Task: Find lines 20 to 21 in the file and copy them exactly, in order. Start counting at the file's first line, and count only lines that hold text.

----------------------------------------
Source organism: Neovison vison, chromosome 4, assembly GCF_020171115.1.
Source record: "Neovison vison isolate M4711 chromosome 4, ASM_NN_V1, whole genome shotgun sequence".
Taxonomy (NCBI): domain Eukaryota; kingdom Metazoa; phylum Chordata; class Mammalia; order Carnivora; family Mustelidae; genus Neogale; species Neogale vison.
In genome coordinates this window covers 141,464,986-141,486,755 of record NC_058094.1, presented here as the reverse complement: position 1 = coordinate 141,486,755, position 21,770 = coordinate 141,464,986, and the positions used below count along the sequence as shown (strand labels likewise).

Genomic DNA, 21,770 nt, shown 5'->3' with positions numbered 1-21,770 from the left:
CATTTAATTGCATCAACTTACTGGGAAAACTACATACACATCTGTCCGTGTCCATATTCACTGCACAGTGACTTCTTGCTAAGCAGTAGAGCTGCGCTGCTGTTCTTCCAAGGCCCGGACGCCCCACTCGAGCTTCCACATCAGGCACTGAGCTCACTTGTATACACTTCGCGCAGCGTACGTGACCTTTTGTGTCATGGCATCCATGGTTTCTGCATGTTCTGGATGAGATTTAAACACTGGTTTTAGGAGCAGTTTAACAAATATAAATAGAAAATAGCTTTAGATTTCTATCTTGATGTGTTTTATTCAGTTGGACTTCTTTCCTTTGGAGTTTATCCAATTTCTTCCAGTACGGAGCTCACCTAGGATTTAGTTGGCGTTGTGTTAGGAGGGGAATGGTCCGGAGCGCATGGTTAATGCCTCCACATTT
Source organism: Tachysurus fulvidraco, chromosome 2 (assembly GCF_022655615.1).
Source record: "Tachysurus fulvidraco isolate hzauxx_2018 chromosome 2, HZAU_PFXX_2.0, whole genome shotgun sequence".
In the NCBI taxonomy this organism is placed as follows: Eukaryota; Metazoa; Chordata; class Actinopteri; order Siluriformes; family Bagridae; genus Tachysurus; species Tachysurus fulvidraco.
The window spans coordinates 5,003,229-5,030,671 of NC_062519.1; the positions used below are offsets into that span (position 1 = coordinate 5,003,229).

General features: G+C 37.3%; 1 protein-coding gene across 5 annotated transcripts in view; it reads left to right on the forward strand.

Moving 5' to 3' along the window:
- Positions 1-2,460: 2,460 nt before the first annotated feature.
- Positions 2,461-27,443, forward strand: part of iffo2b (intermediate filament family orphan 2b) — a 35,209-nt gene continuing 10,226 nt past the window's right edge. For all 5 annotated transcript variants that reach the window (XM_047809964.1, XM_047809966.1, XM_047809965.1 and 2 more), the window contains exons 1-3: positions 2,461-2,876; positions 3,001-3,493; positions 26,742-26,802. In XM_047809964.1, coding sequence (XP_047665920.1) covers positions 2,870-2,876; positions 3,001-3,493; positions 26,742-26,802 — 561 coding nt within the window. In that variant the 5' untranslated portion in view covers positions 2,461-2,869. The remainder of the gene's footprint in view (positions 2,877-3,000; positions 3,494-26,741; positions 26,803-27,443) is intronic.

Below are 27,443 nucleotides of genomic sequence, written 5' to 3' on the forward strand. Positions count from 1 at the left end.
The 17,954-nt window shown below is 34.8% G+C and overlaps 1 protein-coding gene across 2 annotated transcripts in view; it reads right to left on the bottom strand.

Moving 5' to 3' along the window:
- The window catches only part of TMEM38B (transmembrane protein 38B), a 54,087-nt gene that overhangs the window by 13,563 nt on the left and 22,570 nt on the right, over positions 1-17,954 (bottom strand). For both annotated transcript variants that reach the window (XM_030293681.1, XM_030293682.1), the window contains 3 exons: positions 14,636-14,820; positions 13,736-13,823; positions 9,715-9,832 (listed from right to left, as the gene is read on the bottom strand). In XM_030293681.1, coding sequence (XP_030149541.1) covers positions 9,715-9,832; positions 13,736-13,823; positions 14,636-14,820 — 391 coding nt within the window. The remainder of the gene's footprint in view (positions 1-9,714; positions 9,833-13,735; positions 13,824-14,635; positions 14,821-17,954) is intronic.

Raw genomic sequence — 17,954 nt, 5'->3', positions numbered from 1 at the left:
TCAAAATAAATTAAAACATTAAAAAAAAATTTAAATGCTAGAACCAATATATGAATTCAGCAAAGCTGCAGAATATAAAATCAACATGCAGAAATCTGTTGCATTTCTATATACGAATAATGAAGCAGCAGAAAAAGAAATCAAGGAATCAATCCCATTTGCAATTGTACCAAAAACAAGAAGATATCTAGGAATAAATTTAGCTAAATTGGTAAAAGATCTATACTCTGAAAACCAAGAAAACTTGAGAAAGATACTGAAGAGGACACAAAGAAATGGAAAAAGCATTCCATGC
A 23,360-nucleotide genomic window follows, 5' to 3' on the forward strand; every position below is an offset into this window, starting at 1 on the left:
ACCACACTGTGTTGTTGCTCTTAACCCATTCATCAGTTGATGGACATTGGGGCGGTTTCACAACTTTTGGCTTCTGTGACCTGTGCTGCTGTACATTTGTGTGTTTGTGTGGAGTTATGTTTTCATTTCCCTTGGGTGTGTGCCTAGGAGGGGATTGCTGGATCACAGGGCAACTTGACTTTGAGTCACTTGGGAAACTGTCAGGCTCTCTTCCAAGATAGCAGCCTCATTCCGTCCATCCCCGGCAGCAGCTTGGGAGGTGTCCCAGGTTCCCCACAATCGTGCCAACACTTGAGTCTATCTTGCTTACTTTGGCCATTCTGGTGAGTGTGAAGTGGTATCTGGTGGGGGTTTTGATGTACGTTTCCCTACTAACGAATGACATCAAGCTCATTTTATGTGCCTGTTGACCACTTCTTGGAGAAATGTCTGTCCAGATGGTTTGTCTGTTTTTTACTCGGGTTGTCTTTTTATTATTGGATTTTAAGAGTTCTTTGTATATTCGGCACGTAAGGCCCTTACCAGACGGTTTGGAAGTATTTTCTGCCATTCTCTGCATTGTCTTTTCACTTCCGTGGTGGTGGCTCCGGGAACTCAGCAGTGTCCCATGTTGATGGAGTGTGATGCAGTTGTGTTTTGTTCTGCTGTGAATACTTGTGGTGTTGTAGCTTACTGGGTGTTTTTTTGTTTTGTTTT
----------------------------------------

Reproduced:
TCAAAATAAATTAAAACATTAAAAAAAAATTTAAATGCTAGAACCAATATATGAATTCAGCAAAGCTGCAGAATATAAAATCAACATGCAGAAATCTGTTGCATTTCTATATACGAATAATGAAGCAGCAGAAAAAGAAATCAAGGAATCAATCCCATTTGCAATTGTACCAAAAACAAGAAGATATCTAGGAATAAATTTAGCTAAATTGGTAAAAGATCTATACTCTGAAAACCAAGAAAACTTGAGAAAGATACTGAAGAGGACACAAAGAAATGGAAAAAGCATTCCATGC
A 23,360-nucleotide genomic window follows, 5' to 3' on the forward strand; every position below is an offset into this window, starting at 1 on the left: